She and others attributed the situation partly to a lack of Biden administration invitations to GOP members, especially on a timely basis. “There were some Republican Congressmen who didn’t get invited until 24 hours before the event, so they couldn’t show up,” Sanders says.

    Last-minute didn’t help. In general, there was plenty of criticism about poor organization of the conference. Congressional funding for the effort was going to expire when the fiscal year ended on September 30, and some maintain that the conference was thrown together to reflect that, including the ad hoc nature of many invitations. There was no printed program and an incomplete agenda online, according to participants.

    “It was the worst-organized conference I’ve ever been to,” Nestle says. “And that set a tone. The invitation list was obviously a mess.”

    Slavin calls the invitation process “very secretive, like who was going to the prom. And then it became like a wedding was happening and no one was putting the food on the table.”

    What didn’t get attention. Participants complain that some significant hunger and nutrition topics, including obesity and other challenges, got short shrift at the conference.

    Mitzi Baum, CEO of Stop Foodborne Illness, says food safety received little attention. “Discussing hunger, nutrition, and health rings hollow without any recognition of the impact of food safety on each of the subjects,” she says.

    Walter Willett, professor at the Harvard T.H. Chan School of Public Health, says that “the conference was relatively silent on the need to control marketing of unhealthy foods and beverages to children. This is exploitation of children and is causing them to suffer and live shorter lives.”

    Willett also notes that the gathering “was silent about the impact of diets on climate change, which is an existential problem for Americans and all humanity.”

    White House in the Spring

    © OlegA lbinsky/iStock/Getty Images Plus

    White House in the Spring

    © OlegA lbinsky/iStock/Getty Images Plus

    What is the future? Some were encouraged that the White House plans regular follow-up conference calls to advance things. Also encouraging is the fact that there was “a lot of discussion around multistakeholder engagement, which is necessary here,” Ruff says. “But that’s like the phrase ‘public-private partnership’: Everyone says it, but they have no clue how to make it happen.”

    As Willett put it, “Substantial improvement in diet quality will take efforts beyond what was proposed, including a mix of subsidies and taxes that make healthier choices more affordable than unhealthy choices.” He notes that this should include enhancing the Supplemental Nutrition Assistance Program “to encourage healthier foods and beverages.”

    But most progress on the conference goals depends on Congressional funding and leadership, everyone acknowledged, so they weren’t hopeful for immediate progress.

    “We’re in a time of very partisan politics, and to make these changes will require Congress to get behind these changes,” Cooper says. “Some of them cost money, and that means they have to be allocated by Congress. But Congress doesn’t seem to be able to agree on a lot of things right now.”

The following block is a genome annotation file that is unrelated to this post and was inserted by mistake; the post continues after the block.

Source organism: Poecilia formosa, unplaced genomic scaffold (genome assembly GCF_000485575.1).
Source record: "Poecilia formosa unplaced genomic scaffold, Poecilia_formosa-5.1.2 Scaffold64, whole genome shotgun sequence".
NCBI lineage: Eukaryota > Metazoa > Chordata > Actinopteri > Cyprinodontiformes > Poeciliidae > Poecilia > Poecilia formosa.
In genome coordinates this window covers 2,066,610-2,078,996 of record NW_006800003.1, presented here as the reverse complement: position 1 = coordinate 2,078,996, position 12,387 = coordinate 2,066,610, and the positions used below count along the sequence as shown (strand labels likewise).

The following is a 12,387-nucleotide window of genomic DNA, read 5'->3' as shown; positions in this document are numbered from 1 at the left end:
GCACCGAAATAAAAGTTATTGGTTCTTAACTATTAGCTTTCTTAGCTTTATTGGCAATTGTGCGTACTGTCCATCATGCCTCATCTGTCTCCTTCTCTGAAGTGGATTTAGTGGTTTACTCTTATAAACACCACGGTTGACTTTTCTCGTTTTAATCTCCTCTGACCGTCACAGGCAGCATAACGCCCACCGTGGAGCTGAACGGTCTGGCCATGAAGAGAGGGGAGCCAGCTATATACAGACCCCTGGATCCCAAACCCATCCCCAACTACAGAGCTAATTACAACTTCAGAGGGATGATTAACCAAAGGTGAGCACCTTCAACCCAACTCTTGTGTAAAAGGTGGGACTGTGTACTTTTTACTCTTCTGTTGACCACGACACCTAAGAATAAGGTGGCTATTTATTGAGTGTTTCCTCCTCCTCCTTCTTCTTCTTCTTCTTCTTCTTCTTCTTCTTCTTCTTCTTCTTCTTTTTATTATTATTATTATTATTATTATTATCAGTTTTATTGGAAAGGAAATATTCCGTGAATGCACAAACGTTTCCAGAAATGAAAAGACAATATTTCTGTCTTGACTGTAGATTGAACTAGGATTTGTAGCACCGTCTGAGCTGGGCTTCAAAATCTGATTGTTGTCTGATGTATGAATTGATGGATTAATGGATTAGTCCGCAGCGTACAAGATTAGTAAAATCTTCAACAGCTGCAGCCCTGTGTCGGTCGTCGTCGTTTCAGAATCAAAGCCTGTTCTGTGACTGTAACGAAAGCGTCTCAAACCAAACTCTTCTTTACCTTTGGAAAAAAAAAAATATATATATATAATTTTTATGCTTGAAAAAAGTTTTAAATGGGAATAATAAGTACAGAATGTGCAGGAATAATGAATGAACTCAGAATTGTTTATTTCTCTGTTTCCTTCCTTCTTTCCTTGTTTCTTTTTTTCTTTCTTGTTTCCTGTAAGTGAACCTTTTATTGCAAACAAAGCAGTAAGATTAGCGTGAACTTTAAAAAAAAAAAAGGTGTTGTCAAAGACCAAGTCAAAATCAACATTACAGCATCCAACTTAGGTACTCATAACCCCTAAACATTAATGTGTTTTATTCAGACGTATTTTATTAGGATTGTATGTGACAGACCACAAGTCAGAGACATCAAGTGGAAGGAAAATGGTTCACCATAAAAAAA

For example, Nestle observes, the return of “universal” school meals “is up to Congress, and in an election year it’s hard to know what will happen. The White House got $8 billion in commitments from food and other companies to work on some of these issues, but without legislation it’s very difficult.”

    As Anna Rosales, senior director of government affairs and nutrition for IFT, concludes: “It can’t happen in a day. A lot of different work will have to come out of this.”

    Healthy Food Icon

    © KaanC/Digital Vision Vectors/Getty Images

    Healthy Food Icon

    © KaanC/Digital Vision Vectors/Getty Images

    A Look at Proposed Label Changes

    One of the best ways to view the Biden administration’s efforts to boost Americans’ nutrition and health might be to include a couple of things the federal government did just before the White House Conference on Hunger, Nutrition, and Health: It announced a strategy for a standardized, front-of-package food labeling system and proposed updated criteria for when foods can be labeled with the nutrient content claim “healthy.”

    Finally responding to pushes that nutrition advocates have been making since Democrats regained the White House in 2021, the U.S. Food and Drug Administration (FDA) said that it will research and propose a new front-of-package scheme to “help consumers, particularly those with lower nutrition literacy, quicky and easily identify foods that are part of a healthy eating pattern,” the White House wrote.

    The FDA also said that it’s going to align the definition of the “healthy” claim with current nutrition science, the updated Nutrition Facts label, and the current Dietary Guidelines for Americans. More foods would be eligible to use the claim on their labeling, including nuts and seeds, salmon and other higher-fat fish, certain oils, and water. And there would be new limits on saturated fats, sodium, and added sugar.

    Experts were mixed on welcoming these developments that essentially were simultaneous with the White House Conference, but several conference participants and observers were critical or at least skeptical.

    “’Healthy’ is diets but not any particular food,” says Joanne Slavin, a nutrition professor at the University of Minnesota. “Let’s slow that down. There’s more than enough information on the package already, and nutrition shaming hasn’t gotten us anywhere on added sugar, sodium, and solid fats. Any one food doesn’t make a diet.

    “We don’t need to put more of a burden on food manufacturers to put stop signs on stuff,” she continues. “It’s insulting to consumers.”

    IFT Chief Science Advisor John Ruff also criticizes the healthy labeling move. “The reality is that you’re not going to see more than 10% of food products put a ‘healthy’ label on,” he says. “And the food industry has been arguing against many of these front-of-pack labels for 20 years because they oversimplify. Do we need a red label to tell us we shouldn’t be eating fat- and salt-containing potato chips? No.”

    Marion Nestle, healthy eating advocate and New York University professor emerita, questions the FDA’s announcement from another angle. “I don’t think we need health claims on food products at all,” she says. “They’re not about health. They’re about marketing products. If you really want to eat healthy, you’re going to be eating real food. You’re not going to be eating products with labels on them.”

    About the Author

    Dale Buss, contributing editor, is a veteran journalist who writes about the food industry from Rochester Hills, Mich. ([email protected]).